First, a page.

• valiantdraws - Jan 6, 2013 at 7:31 PM

      Charlie…read my reply down below.

  7. geojock - Jan 6, 2013 at 12:04 PM

    I agree that there should be less teams; however, there is sound reasoning the status quo. MLS is young and needs to maintain the competitive balance or at least the perception of competitive balance. The same reason the league makes it easier for bad teams to get good and harder for good teams to stay good. MLS’s young and delicate fan bases need the image of success for all teams.

  8. greej1938l - Jan 6, 2013 at 1:32 PM

    Love your passion Steve, love it!

  9. subliminalmonk - Jan 6, 2013 at 4:07 PM

    I couldn’t agree more. Less teams in the playoffs makes more to lose during the season. It is simple.

    • weremoose10 - Jan 7, 2013 at 12:00 AM

      The only downfall is that more teams are eliminated from contention half way through the season.

  10. jpan007 - Jan 6, 2013 at 6:25 PM

    It’s obvious the league will have more than 19 teams in next years. so maybe playoffs would look like you wan it.
    you guys want to run before learning to walk. the league is young, give it time

  11. valiantdraws - Jan 6, 2013 at 7:30 PM

    I think 8 would be better. But, as long as playoffs are home-and-away style, that should weed out some pretenders. People can argue that the playoffs reward teams who are hot, and penalize teams will overall consistency. But, I feel that if you’re the better team, then you should be winning. Period.

    With the Supporters Shield, if we can get back to a balanced schedule, cool. Otherwise, let’s give each conference their own trophy and really make it a thing. Western Conference champion gets a first round bye, and any other appropriate advantage.

    Maybe make the conference playoffs a round robin competition, with the conference champion allowed to play all 3 games at home (this is assuming there is 4 teams per conference). The next highest seed hosts 2 games, then next team 1, then the last seed plays all road games. If they want 10 teams bad enough, make the bottom seeds play-in to the conference round robins. The team with the most points at the end of the competition goes to the championship game.

    I dunno. Just an idea. I wish the Supporters Shield could survive for the MLS Regular Season Champion, and the MLS Cup for the MLS Cup Champion. But, the Shield is toast unless we can get back to balanced schedule.

    • valiantdraws - Jan 6, 2013 at 7:33 PM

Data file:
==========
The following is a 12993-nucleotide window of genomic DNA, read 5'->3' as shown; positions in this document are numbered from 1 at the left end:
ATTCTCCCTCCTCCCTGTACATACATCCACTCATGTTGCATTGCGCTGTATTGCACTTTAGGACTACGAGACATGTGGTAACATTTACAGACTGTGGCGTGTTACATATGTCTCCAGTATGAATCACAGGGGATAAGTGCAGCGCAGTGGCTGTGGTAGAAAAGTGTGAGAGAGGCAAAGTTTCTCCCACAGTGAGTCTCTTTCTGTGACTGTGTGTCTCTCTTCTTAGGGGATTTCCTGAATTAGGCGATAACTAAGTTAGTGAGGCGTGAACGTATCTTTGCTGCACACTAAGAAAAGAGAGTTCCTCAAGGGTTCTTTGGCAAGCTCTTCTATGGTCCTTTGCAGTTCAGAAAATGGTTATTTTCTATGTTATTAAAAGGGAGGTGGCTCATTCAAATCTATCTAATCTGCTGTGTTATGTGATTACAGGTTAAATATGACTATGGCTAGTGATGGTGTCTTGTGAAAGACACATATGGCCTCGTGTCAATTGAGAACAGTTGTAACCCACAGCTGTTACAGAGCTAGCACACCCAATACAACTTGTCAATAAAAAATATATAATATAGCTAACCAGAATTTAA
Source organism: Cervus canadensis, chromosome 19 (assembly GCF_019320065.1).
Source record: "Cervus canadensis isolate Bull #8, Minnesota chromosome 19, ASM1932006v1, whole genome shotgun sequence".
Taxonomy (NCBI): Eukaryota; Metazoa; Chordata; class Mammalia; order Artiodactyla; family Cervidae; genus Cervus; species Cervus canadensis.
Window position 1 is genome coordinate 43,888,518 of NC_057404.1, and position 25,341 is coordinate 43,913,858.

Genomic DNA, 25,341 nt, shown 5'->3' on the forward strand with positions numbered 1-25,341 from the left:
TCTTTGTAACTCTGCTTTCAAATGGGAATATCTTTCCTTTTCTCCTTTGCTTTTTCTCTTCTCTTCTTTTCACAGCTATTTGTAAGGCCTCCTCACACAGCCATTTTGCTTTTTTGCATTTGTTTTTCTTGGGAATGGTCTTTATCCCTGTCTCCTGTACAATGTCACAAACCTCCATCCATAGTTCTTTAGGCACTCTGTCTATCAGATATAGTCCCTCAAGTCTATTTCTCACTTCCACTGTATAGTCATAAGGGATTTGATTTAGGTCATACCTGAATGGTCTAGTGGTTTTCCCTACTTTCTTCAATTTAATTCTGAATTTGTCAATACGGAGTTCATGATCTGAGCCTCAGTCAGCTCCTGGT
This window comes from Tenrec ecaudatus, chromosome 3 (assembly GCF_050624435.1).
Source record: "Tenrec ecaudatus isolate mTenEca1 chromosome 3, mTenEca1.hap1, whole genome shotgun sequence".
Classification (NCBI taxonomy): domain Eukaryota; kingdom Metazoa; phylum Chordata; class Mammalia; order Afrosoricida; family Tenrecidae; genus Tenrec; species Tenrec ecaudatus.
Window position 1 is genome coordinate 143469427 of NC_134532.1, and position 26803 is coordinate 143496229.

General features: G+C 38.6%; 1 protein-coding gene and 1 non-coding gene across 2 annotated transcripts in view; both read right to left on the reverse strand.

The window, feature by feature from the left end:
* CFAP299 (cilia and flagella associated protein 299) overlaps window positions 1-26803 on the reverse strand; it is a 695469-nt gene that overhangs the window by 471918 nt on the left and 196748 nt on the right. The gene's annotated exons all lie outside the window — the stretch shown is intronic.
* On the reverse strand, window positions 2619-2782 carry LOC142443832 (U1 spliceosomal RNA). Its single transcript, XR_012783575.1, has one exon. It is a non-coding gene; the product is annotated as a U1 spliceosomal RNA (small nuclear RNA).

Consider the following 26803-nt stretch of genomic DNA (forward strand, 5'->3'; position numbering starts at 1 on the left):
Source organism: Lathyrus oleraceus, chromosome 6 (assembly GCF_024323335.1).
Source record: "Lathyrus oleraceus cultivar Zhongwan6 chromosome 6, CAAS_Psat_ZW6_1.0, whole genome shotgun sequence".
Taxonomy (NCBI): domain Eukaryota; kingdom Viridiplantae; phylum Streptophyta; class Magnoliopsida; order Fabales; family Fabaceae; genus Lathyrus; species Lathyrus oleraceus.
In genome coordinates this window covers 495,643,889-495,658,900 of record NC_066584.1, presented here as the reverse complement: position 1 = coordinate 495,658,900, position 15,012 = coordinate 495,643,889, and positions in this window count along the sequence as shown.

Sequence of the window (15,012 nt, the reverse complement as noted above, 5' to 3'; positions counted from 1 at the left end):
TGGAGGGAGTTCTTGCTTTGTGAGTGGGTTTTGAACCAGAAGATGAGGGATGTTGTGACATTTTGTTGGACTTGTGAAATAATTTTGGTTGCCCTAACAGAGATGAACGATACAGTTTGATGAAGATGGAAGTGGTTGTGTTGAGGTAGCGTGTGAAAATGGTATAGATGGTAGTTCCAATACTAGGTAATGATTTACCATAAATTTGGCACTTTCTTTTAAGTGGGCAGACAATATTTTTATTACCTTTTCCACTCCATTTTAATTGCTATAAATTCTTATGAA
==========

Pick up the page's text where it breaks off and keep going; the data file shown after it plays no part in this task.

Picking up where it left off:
By championship game, I mean MLS Cup final.

    • Dan Haug - Jan 6, 2013 at 8:36 PM

      You touch on the whole “home field advantage” thing for the playoffs… which is another controversial issue.

      As to your point that “the better team should be winning” no matter the competition… That is what the Galaxy have pretty much done since Arena showed up. They have won the SS twice and the Cup twice… and all four competitions in different ways (as the favorite and as an extreme underdog).

      On the other hand, I agree that the SS will become less meaningful unless they figure out a way to make it fair – the easiest way, obviously, being a balanced schedule.

      One last point… fewer playoff spots eliminates more teams earlier in the season and could have the unintended effect of making the second half of the season less exciting. I’m sure someone skilled in combinatorial optimization could develop a test that would tell us how many playoff spots would create the most variability over the longest time period.

      • valiantdraws - Jan 7, 2013 at 3:37 PM

        Well, 10 teams would work if there is a play-in, which I think is an easy solution.

  12. weremoose10 - Jan 6, 2013 at 11:58 PM

    I think the solution is simple. Shorter season, Longer playoffs with only 8 teams as you said.

    One suggestion:

    Once we get to 20 teams it would be easy to have home and away within each conference (no need for teams to cross conference play until the playoffs). That is only 18 regular season games during the season for each team. It would make each game mean more.

    The playoffs could then go into “Champions League” format with two 4 team groups. The top two teams from each group move onto the semifinals with higher seeds hosting. Then the Cup Final is hosted by the highest seed.

    When you break the season into parts it makes each team really focus on winning in the short term and there is no room for complacency from a team or they will be eliminated.

    • valiantdraws - Jan 7, 2013 at 3:37 PM

      This is pretty much what I said exactly already.

  13. dangerousdave44 - Jan 7, 2013 at 4:58 AM

    One of the good things about soccer is that there are multiple types of tournaments that can reward multiple types of teams. You have the league winners, who are rewarded for being the strongest over a season (in leagues in Europe like the EPL, these are almost always the teams who are wealthy, and have basically paid for the privilege to compete for this trophy). Then you have the cup trophies, where teams have more of a chance to go on fairytale runs against larger clubs due to having to “get hot” and win a string of games.

    Certainly, the rest of the world find winning the league more important than the cup. Look at UEFA qualification in Europe – EPL winners go into the Champions League while FA Cup winners make the Europa League, basically because winning a league is a better guarantee that a team is good.